Newspaper Page Text
Vol. VI No. 37. Salisbury N. O., Wednesday, August 31st, 1910. Wm.H. Stewart Editor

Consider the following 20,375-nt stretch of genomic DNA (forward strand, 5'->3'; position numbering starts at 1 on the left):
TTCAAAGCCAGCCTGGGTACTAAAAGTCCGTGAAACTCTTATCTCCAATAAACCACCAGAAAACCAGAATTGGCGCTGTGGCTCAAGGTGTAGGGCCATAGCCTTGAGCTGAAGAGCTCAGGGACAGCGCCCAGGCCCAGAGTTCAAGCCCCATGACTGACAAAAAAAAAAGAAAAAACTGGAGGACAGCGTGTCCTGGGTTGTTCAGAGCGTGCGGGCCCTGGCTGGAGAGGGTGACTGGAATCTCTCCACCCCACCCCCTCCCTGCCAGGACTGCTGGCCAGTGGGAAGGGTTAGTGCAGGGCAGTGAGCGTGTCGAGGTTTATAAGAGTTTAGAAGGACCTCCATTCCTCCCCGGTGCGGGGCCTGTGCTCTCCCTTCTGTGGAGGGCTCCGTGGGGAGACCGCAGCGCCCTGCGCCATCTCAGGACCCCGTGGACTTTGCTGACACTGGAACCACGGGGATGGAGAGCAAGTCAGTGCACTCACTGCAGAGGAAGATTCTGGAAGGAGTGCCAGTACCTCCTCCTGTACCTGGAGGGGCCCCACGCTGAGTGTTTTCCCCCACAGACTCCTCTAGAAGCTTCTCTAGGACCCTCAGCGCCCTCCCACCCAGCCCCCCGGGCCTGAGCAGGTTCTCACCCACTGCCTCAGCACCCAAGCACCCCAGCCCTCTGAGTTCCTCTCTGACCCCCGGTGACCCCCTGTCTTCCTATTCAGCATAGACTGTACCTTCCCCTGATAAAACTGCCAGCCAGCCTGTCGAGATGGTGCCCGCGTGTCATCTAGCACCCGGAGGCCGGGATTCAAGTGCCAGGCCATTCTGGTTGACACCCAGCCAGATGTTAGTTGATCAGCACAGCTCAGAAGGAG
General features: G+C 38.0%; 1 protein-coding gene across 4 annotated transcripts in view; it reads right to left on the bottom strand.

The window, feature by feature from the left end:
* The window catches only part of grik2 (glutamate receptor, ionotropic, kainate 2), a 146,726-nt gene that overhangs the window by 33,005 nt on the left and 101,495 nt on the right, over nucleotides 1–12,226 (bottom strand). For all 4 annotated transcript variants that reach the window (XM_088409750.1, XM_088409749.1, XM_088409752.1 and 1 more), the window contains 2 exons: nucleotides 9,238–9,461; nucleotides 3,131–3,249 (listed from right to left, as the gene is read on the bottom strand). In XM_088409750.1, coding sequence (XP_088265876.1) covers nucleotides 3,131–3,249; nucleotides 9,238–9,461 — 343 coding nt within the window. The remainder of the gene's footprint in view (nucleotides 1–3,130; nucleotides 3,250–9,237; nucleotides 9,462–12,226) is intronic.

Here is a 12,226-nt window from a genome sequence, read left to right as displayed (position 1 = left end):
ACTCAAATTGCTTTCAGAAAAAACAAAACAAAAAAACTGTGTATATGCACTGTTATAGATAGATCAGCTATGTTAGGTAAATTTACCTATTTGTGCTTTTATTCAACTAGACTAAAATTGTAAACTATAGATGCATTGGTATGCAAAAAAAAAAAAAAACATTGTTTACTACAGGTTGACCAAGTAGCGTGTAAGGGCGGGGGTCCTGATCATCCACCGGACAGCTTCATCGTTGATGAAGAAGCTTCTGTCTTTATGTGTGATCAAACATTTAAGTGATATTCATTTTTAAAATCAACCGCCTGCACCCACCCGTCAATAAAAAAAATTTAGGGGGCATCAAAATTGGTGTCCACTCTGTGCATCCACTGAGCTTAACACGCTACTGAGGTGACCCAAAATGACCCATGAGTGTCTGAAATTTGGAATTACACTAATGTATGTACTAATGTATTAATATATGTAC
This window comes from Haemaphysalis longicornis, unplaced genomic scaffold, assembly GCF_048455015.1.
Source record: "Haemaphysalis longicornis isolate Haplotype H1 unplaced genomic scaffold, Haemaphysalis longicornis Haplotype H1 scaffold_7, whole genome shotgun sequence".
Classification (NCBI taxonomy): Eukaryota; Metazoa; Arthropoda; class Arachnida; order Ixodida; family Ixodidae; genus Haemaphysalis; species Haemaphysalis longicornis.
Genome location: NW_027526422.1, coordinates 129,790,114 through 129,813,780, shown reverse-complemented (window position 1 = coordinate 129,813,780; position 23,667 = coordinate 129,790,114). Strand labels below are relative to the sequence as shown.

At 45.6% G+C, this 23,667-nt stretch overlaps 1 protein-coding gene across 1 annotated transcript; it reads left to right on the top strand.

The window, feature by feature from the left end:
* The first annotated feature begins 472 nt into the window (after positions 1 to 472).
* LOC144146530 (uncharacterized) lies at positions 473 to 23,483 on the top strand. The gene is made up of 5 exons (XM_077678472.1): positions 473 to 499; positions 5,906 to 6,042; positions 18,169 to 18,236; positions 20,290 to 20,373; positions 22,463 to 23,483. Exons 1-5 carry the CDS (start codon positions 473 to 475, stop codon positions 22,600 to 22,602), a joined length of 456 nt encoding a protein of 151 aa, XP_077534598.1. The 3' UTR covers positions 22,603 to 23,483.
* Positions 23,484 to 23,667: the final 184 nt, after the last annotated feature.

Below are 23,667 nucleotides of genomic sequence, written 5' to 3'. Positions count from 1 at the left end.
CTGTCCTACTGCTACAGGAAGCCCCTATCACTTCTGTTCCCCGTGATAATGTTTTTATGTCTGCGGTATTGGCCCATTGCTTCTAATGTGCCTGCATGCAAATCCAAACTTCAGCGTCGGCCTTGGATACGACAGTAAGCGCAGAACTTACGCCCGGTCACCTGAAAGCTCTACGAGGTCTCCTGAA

____—-—____HL____ more revisit promised. Shall We Listen to New Promises While Old Ones Have Not Been Filled? By Clyde H. Travenner, special cor respondent of this paper. Washington, Aug. 29.—Presi dent Taft is advising Republican candidates for Congress to prom ise the people further tariff re vision, schedule by schedule, the basis of the revision to be equali zation cf the labor cost of pro duction at home and abroad plus a reasonable profit for American manufacturers. The platform on which Mr. Taft was elected, it is recalled, also promised to equalize “tlie difference in the cost of produc tion at home and abroad, plus the reasonable profit. Before considering new prom ises, many voters will ask: “V\ as the first promise kept?” Lot us see: Taking woolens, to begin with, President Taft himself admits failure. What about cottons: *vas lae cottou schedule revised ■ n the basis of equalization of “the dif ference in the cost of production at home and abroad?” PLATFORM PR'.MHE IGNORED. The labor cost in the produc tion of cotton manufactures in the United States is 2d per cent. (From report of Carroll D. Wright, U. S. Commissioner of Labor, Vol, 10.) Granting that foreign goods have no labor cost whatever, 20 per cent would, therefore, have been the maximum average rate of tariff required to equalize the labor cost of production at home and abroad. If the labor cost abroad is onerhaif the labor cost at home, the rate of tariff re quired to prevent the foreign manufacturer from having the advantage of oheapnr labor would be 26 per cent, the American cost, less 18 per cent, the Euro pean cost, or 18 per cent. Instead of an equalizing duty of any SGrt, the Aldrich crowd protected cot ton manufactures with a duty of from 35 per cent on handkerchiefs to 74 per cent on cotton cloths. The following table, compiled for the writer by Prof. Josiah H. Shinn from the Special Census Reports for Manufactures, 1907, shows in a striking manner the i’ • i _ / i.u. r>_li: i. mil Ulu Ul UUO IITOJ/UUJIOWIID VW vise the tariff on the basis of equalization at home and abroad: Article Labor cost Tariff rate Per cent. Per cent. Ammunition 20 57 Automobiles 23 45 Rubber boots 12 30 Carpets 22 60 to 75 Men’s clothing 16 37 to 134 Women’s “ 26 35 to 155 Coffins 20 85 to 60 Gloves 21 57 Wool hats 25 25 to 86 StoekingB 23 86 to 76 Paints 7.3 25 to 88 Salt, bulk 21 90 Soaps & candles 7 18 to 84 Stationery 16 25 to 188 Structural iron 21 86 Worn, dress g’d’s 14 70 to 155 Blankets 14 71 to 165 DOWNWARD REVISON PROMISED. Promise ol tariff revision on the basis of equalization of cost of production at home and abroad plus a reasonable profit was equal to a promise of a big revision downward. Mr. Taft, however, affixed his signature to a bill which revised the existing tariff upward on an average of approximately 1 71 par cent. Because of the failure of the President to make his promise good, 90,000,000 people are forced to stand an increase in the cost of living. DIVERTING ATTENTION. •> rllhe,Taft-Roo8evelt-S h e r m a n side show in New York has taken on a resembTance to a three shell game. Just at the moment the public think* it understands the situation, and begins to feel that Roosevelt will endorse Taft, or that he will refuse to endorse him, the men managing the show bring forth a new interview which as ‘nfcoh as sa>s to the public: “You see you were wrong again, the plea wasn’t under that shell at all—guess again.” The question has been raised in some quarters as to whether the the Republican campaign manag ers are not endeavoring to divert attention from the more import ant issues of the campaign. The real issue, it is being point ed out, is not whether Roosevelt is or is not with Taft. Far more important are the answers to the following: 1. Why did President Taft co operate with Aldrich, f3moot, Lodge, Guggebeim and other sen ators representing the special in terests, and refuse the counsel of such men like LaFolette and Clapp?. 2. Why did Mr. Taft oontinue to eulogize Balliuger after he had been exposed and discredit the tes timony taken by a committee of the senate? 8. Why did Mr. Taft enterfere to prevent speaker Cannon from being dethroned? 4. Why did Mr. Taft as candi date promise tariff revision down ward, and as President sign a bill revising the tariff upward? 5. Why is the President seek ing so industriously to bring *. U ~ J „ r.. .. J. _ C T - 171 _ 1 _ j A . O Y _ ** VKVJLV-ctiU L JUBA-CMOIVOI -X O it because LaFollette sought to regulate the railroads or because he favored downward revision? QUERIES FOR PROTECTION. Iu 1900 tlie American consumer of sugar paid more than two cents a pound in excess of the price paid by the London consumer. If t.he tariff was i ot to blame for the difference in price, will some Re publican speaker or newspaper explain what was the cause? Query No. 2: If the American consumer does not pay the tariff on sugar when he buys it at the grocery, who does pay it and where is it paid? Query No. 8: If the tariff on sugar is paid by tho_ con sumer, is it not reasonable to pre sume that the amount of the tar iff on blankets, woolen, hardware, farm machinery and other pro tected articles, is also paid by the consumer? INSUFFICIENT REVENUE. The Payne-Aldrich law is fail ing to produce sufficient revenue to meet the expenses of the gov ernment. During the first twenty throe days of August the expendi tures exceeded the reoeipts by $5, 277,170.08, This is according to the statement issued by the Unit ed States treasurer at the close of business on the evening of August 23. In other words, tlie declara tion of the Republican leaders that the new tariff law is produc ing sufficient revenue to run the government is entirely unfound ed. The Ohio Valley Exposition Opened Monday There will be held in Cincinna ti, from August 29 to September 24, an industrial exposition, de signed to exploit the industries, products snd resources of the Ohio Valley and the South, and also to celebrate the completion of the Fornbatik dam, the adop tion by Congress of a permanent river improvement policy and commemorating the centenary of the inauguiation of steam navi gation west of the Alleghany mountains. Deafness Canno be Cured by local applications, as they can not roach the diseased portion of the ear. There is only one way to cure deafness, and that is by constitutional remedies. Deafness is caused by an inflamed condi tion of mucous lining of the Eus tachian Tube. When this tube is inflamed you have a rumbling sound or imperfect hearing, and when it is entirely closed, deafness 13 the result, and unless the lu llamatiou can be taken out and this tube restored to its normal oondition, hearing will be destroy ed forever; nine cases out of ton are caused by Catarrh, which is nothing but an inflamed condition of the mucous surfaces. We will give One Hundred Dol ; lars fur any case of Deafness (caused by catarrh) that cannot be cured by Hall’s Catarrh Cure Send for circulars, free. F. J. Cheney & Co., Toledo, O. Sold by Druggists, 7bc. Take Hall’s Family Pills for constion. j HULES BY THE GRACE OF GOB. j Address Before Provincial Banquet Abuses | nail Germany and Much Comment. Berlin. Aug. 26.—The speech delivered last night by Emperor William of Germany before the Provincial banquet at Koenigs burg, iu which he reiterated and emphasized his belief in the Di vine maudate by which he rules, referred to the Prussian Crown as bestowed by God’a grace and not by parliaments, or peoples assem blies, and laid an lanoe against the present movement for womans suffrage, is the political sensation of the hour. The leading organs of the Ger man press devote extended com ment to it, generally criticising the Emporer’s utterances, and there are indications that the dis course will have a deep political effect upon the oountry, nearly all the Berlin papers discussing the subject iu connection with the political crisis of November, 1908, when the publication by the Lou don Daily Telegraph of an inter view with the Emperor, aroused a storm against the uncontrolled public speaking of the Emperor. Tho serious Vossichezeiung, uib i i uu auuudii* er papers, point oot the constitu tional character of the kingdom of Prussia in the empire and inquire whether the chancellor, Dr. Von Beth man flollweg, was private to the Emperoi’spurpose of deliver ing such a speech. They predict that it will lead to the renewed discussion of the Emperor’s con stitutional position when the Reichstag reassembles in Novem ber. The strongly monarchist Tage liche Rundschau, the favorite journal of army officers says: “This spooch means a storm. Never before has emperor William set into relief his romantic, me dieval idea of his non responsibil ity to man’s judgment, of his uot being bound to the constitutional co-cporation of the people and of ruliDg by God’s grace, against all those convictions and feeling which today determine cur exist ence as a state ” “Why,” asks the Tageiiche Rundschau, “should the emperor use this moment to emphasize his ruling by God’s grace and his own right when it will nourish an anti-monarchal agitations and good monarchists be thrown into condition of tragic disruption?” The organ of the landed nobility, The Deutsche Tages Zeitung, thor oughly approves of the declara tions of the Emperor. The local Anzeiger lays stress -~ u,1 ^e _ that the people co-operate with him and points out that the Em peror delivered the speech in the castle where the Prussian speak ings were formerly crowned. He said in the same hall in May. “We Hohenzollerns take our crown from heaven alone,” and in the same place on September 6, e894, he quoted the words of his grandfather, William I, about ruling by divine right and added: “So too do I take my kingdom by Godk’s grace. Tho Tageblatt. affirms that al though prices did not fall on the exchangp, trading Blackened and brokers apprehended an unfavor able influence of the speech upon the market at home and abroad. The remarks of the Emperor to day, which stirred which stirred the comments, were made in allu sion to Emperor William I, of Germany, in terms indicating the Identy of his convictions with those of hi grandfather. “My grandfather,” he said, “again by his own right, placed the Prussian crown upon his head and again proclaimed it to be be Btowed upon him by God’s grace alone and not by parliaments, as semblages of the people or resolu tions of the people, and that he saw within himself the chosen in strument of heaven, and as tuch he regarded his duty as regent and ruler.” Dr. Bell’s Pins-Tar-Honey is the bust, f> r coughs, colds, croup, grip, whooping cough, bronchitis, asthma and all throat and bronchial troubles. Sold every where. Look for the bell on the bottle. TO BE SETTLED BY NEW PRIMARY. Neither Godwin nor Clark are Legally Nom inated, Declares State Committee. Raleigh, |Aug. 24.—The State Democratic executive committee tonight adopted a report of the special investigating committee, headed by ex-Governors Jarvis and Aycook, to the effect that in the sixth congressional district neith er 0. L. Clark of Bladen nor H. L. Godwin of Harnett county was duly nominated in the recent sen sational oonvention at Wrights ville Beach, and that there be general voting primaries through out the distriot not later than September 15 tor naming delegates to a district convention that shall declare who the Democratic can didate for Congress in the district shall be, Furthermore, that the chairman of the State Democratic executive oommitteo shall name a committee necessary to carry out the recommendations in the report. This latter featurs means that the district executive committee that had such serious clashes at the time of the former conven tion, will be expected to Btand aside and have the machinery for the primaries and the convention set in motion by a non-partisan committee. It is understood that candidates generally for the nom ination for C ingress can enter this new primary, which it is stip ulated must bo held in each coun ty separate and apart and at a different time from any primary or convention for any other pur pose. The meeting of the committee tonight consisted of twenty-four present in person and ten by proxy. Ex-Governor Ayoook read the report of the investigating committee, which consisted of six typewritten pages, and reviewed at considerable length tne stirring feature of the former district con vention as showing that there had been irregularities that disquali fied both conventions for making a legal nomination There was a minority report from Hon. Theo. F. Klufcts, of Salisbury, insisting that O. L. Clark was the real nominee of the Democrats of the distriot, but de claring that iu the event the State committee sided with the majori ty report i f this committee that there sad been no nomination, then he concurred iu the recom mendation that there be a gener al voting primary under the su pervision of the State committee. —Charlotto Observer. Internally Dr. Boll’s Anti-Pain cures colic, flux, diarrhoea, cramps and all bowel complaints. Externally :-Curessore breasts, corns, bunions, toothache, neu ralgia, and all pains. Sold every where. Is is antiseptic. Gov- Patterson of Tenn. Still in the Race. Nashville, Tenn., Aug. 25— Gov. Malcolm R. Patterson is still in the race for the governor ship of Tennessee. In this respect the Chief Executive made his in tention known in an emphatic statement given cut here today in which he says there is not “a particle of truth iu the rumor that I will withdraw from the contest.” He adds he will “go to victory or defeat,” His sign ed statement was addressed to “the Democracy of Tennessee.” The Best Hour of Life Is when you do some great deed or discover some wonderful fact. This hour came to J. R. Pitt, of Rocky Mt., N. C., when he was suffering intensely, as he says, “from the worst cold I ever had, I then proved to my great satis faction, what a wonderfol cold and cough cure Dr. King’s New Discovery is. For, after taking one bottle, I was entirely cured. Yon can’t say anything too good of a medicine like that.” Its the surest and best remedy for dis eased lungs, hemorrhages, la grippe, asthma, hay fever, any t hroat or lung trouble. 50c, $1.00. Trial bottle free. Guaranteed by all druggists. 1 KOREANS WILL FIGHT. Are Prepared fat an Organized Struggle Against Absorption by Japan. New York, Aug. 20—More than 20,000 Japauese soldiers have been killed by the Koreans in the lat ter’s war to throw off the tighten ing joke of N ppon, and the Na tionalists of the dying Hermit Kingdom are prepared for an or ganized struggle, according to statements made today by 3. H. Kimrn. Mr. Kimm, formerly an attache of the Korean legation at Washington is now president of the Korean patriotic association of New York. “Korea will do everything pos sible to keep Japan from breaking her word,” he said at, the Hotel Hastings, Brooklyn. “Tokio defi nitely guaranteed our indepen dence by the treaty of February 28, 1W04. and tbe agreement by which Korea is about to be ab sorbed hat been brought about by the idiot emperor, whom Japan set on tho throne for her own pur poses, and the influential Korean traitors, headed by the premier, Yi Wan Yom. He and his aideg have been bought by promises of high honors, titles of nobility in Japan and wealth. ‘•The brutality of the Japanese in their war against the National ise has aroused the entire uation. Five hundred thousand Koreans have been driven out, but they are prepared to march hack now and set their strength against that of the Japanese army of occupa tion, numbering from 50,000 to 100,000. * 1 he true state Qt artairs nas never been told, because of the Japanese censorship. We can get our facts only by runners, who passed the word orally in relays to our watchers on the borders. “The ruthlessneBB of the Japan ese in devastating iargo areas, burning villages and murdering women and ohildren has been ap palling. It must be avenged. For 4,248 years we have been in dependent; we will not loose that right because of a broken prom ise without a struggle that will arouse the world. “Thera are now in the field 20, 000 armed Koreans, well armed. “We are badly in need of arms and money but we will not give up our independence until the last man has perished.” Struck a Rich Mine S. W. Bends, of Coal City, Ala , says he struck a perfect mine of health in Dr. King’s New Life pills for they cured him of liver and kidney trouble after 12 years of suffering. They are the best pills on earth for constipation, mala ria, headache, dyspepsia, debility, 25c at all druggists. One Rev. W. S. Brittain, said to be a Baptist preacher, of High High point, was arrested Thurs day eveneng, by sheriff McKenzie and deputy BrandoD, on charge of abandonment. He was lodged in jail to await instructions from High Point. Thursday night the chief of police of High Point came over and took charge of the gentle man and carried him back, where he will be tried for his offmse. A Gold Is not necessarily serious, provid ed it is taken care of. It is fre quently the starting point of many dangerous diseases. When it comes use Dr. Bell’s Pine-Tar HoDey. Look for the bell on the bottle. -• »*» -- Smith’s Popular Majority 4,478, Atlanta, Ga., Aug. 26 —The Journal says that with only I’att nal county to be heard from offi cial return* from Tuesday’s pri mary give Hoke Smith a popular majority of 4,478 over Governor Joseph M. Brown. The total vote was Smith 95,878; Brown 91,395. If taken just when you feel as though you were going to be sick you will never know what serious illness is. Purifies the blood, drives out disease before it gets a foothold; such is Hollister’s Rocky Mountain Tea. None other so effective and sure. 85 cents, Tea or Tablets. Cornelisou & Cook. * “i WILL DIE AT HOME.” Says Murderer Allison as He Plunges Knife Into His Throat. Asheville, Aug. 25 —Desperate ly determined not to be the first man from Buncombe county to die in the electric chair at Ral eigh, James B. Allison, the slay er of Floyd MoGee, and under sentence to die February 24, made a vigorous effort to out his throat in the oounty jail this morning shortly after 6 o’clock when in formed by officers to get ready for the trip to the State capital. The attempt at suicide was un successful, although the condemn ed man did succeed in cutting a gash in his throat probably one and one-half inches deep and four or five inohes in length. Allison’s effort to end his life in Buuoombe rather than in the electric chair at Raleigh was made in the pres ence of the sheriff of the county and two deputies. It was per haps the ooolest and most care fully planned and determined at tempt to frustrate the mandates of the law in the history of North Carolina. Allison made no secret during the last few days that he would die rather than go to Raleigh to he electrocuted ; he hesitated be tween two courses: To attack the officers when they went to take him out of the cell for the ride to Raleigh aud force one of them to kill him, or end hie life with his own hand. He chose the latter method, but in this he fail ed to succeed. Allison realizes, aud has realized since the jury re turned its .verdict, that he is a doomed man. Albeit he is cool, calm ond determined ; he has no repentanie; he looks upon death as the inevitable and evidently cares little what will beeorne of his soul when life is extinct. He is simply a desperate man ; a man who has made up his mind that he has but one time to die and that be doasn t propose that the State of North Carolina shall make a show of him and snuff out the spark of life with the eleotrio current. Sheriff Hunter in company with Deputy Sheriff Williams and Dep uty Sheriff Mitchell went to the county jail about 6 o’clock this morning for the purpose of re moving Allison from the jail and taking him to Raleigh on the early morning train. When the officers made their visit to Allison’s oell aud notified him that he was to go to Raleigh,tho prisoner made a smiling reply and requested that he be permitted to change his shirt and collar before making the journey. Allison at the time was in a separate cell aud the key to the door of that oell was in the possession of Mr. Mitchell. The quiet aud unassumiug manner of prisoner and his evident decision to go to Raleigh without trouble for the moment disarmed the officers and removed any suspicion that Allison meant trouble. Sher iff Hunter directed that Mr. Mit chell go up town and purchase the requested shirt aud collar. Alli son walked to the rear of the cell aud Mr. Mitchell turned to have the building. Instantly Allison drew from some place, probably his mouth, a penknife with a keen blade about one and one-half inches in length. He threw his head back and made a vicious lungs a I ins throat. Some pna oner in another oell nearest Alli son cried out that the man was cutting his throat. Quickly Mr. Mitchell turned and jammed the key into the lock swung back the heavy iron door, throw the lever and Sheriff Hun ter and Mr. Williams rushed in. During these few seconds Allison was standing with head thrown back and digging at his throat with the knife Ha failed to reaoh the jugular vein, however, how ever, before being overpowered. Sheriff Hunter, upon reaching the man with Deputy Williams at his side, grabbed the upraised arm of the condemned man and hie knife fell to the floor. Mr. Williams instantly threw his ars around Al lison’s waist and the man was overpowered. He was bleeding profusely from the wound. Coun ty physician D. E. Sevier was hur riedly snmmond and responding dressed the wound. He found that the throat was badly hacked; that a cash probably four or fly* inthes in length and one and on* half inches deep had been inflict ed. Allison made no comment on the act. While the phjj.ioian was dressing and sowing the hurt he waB quiet and indifferent with never a groan or a word. The wound is not fatal—he will recov er. ' Allison last night planned a pest mortem statement. He wrote, or caused to be written, a letter to the city editor of The Gazette News, in which he declared that he was satisfied; only that he wished he oould have “killed that woman (Ella Wheeler) who lied to me so much.” The letter follows: Dear sir:—As I wish to make a full statement as to the killing of McGee in order that the paper* may get it straight I hereby state to you that we had been at outs for over a year about the Wheeler wuman. auu wnen ne goi uie hemmed up at her home about ten days before I shot him, aud made me ruu out the back door. In order to oome down Btairs I had to face him with a pistol in his hand, as the woman bad let him in the front door. Aud most every day after that when he would pass me he would laugh at me and make remarks about it. Right then he was driving nails in his coffin, for I had made up my mind the night he threatened me that I would kill him. He knows that I kiiied him, as we were face to face when I shot him, and I am satisfied, only I wish I could kill that woman who lied to me bo much. I tried to avoid trouble with him for over a year, bnt he wouldn't let me alone aud I had rather be killed^tfcan to let a man like him run over me. He fooled with the wrong man aud I killed him. I also wish to state that 1 am not going to Raleigh to the elec tric chair. I haven’t got but one time to die and I will die in Ashe ville. I don’t intend that they shall drag me about and make a show out of me. I will die game here. I don’t intend to represent Asheville in the electric chair of Raleigh by being the fliBt one to go there from here. Yours truly, J, B. Allison. —Charlotte Observer. Raleigh, Aug. 16.—Sheriff Huuter of Buncombe oounty safe ly delivered to the State’s prison tonight at 7 o’clock James B. Al lison, sentenced to die in the elet. trie chair February 24, the tnr> from Asheville having been made without special incident follow ing Allison’s sensational attempt to take his own life Thursday :u the Asheville prison by cutting his throat with a small knife he had concealed in his cell. When he arrived here Allison seemed depressed and went through the regulatiou prelu. i naries of a hair cut, bath and dr li ning the prison garb without spe cial murmur or orotest. He v us assigned at once to the section of prison cells allotted to priao - era awaiting electrocution . He'o there will bo a guard constantly on duty. B'^siu68 this cons... it watoh there is every precaution to see that the prisoner hasn’t rod oannot get anything with wh 01. to work out of prison or do b it self any violence. Therefon it is thought that there is the b ,.Bt possible possibility of Allis ’s making good his boasting th: a that he will take his own life o fore the day of exeoutiou con s —Charlotte Observer. Kidney trouble is particular to be dreaded because its presei ce is not usually discovered until r. has assumed one of its worm for -.s— diabetes, dropsy, or Br'gnt’ ’ dis ease. If you suspect that „ or kidneys are affected, by a 1 means use Hollister's Rocky Mountain Tea—the great syentific cleaner and regulator. Corneliso i & Cook.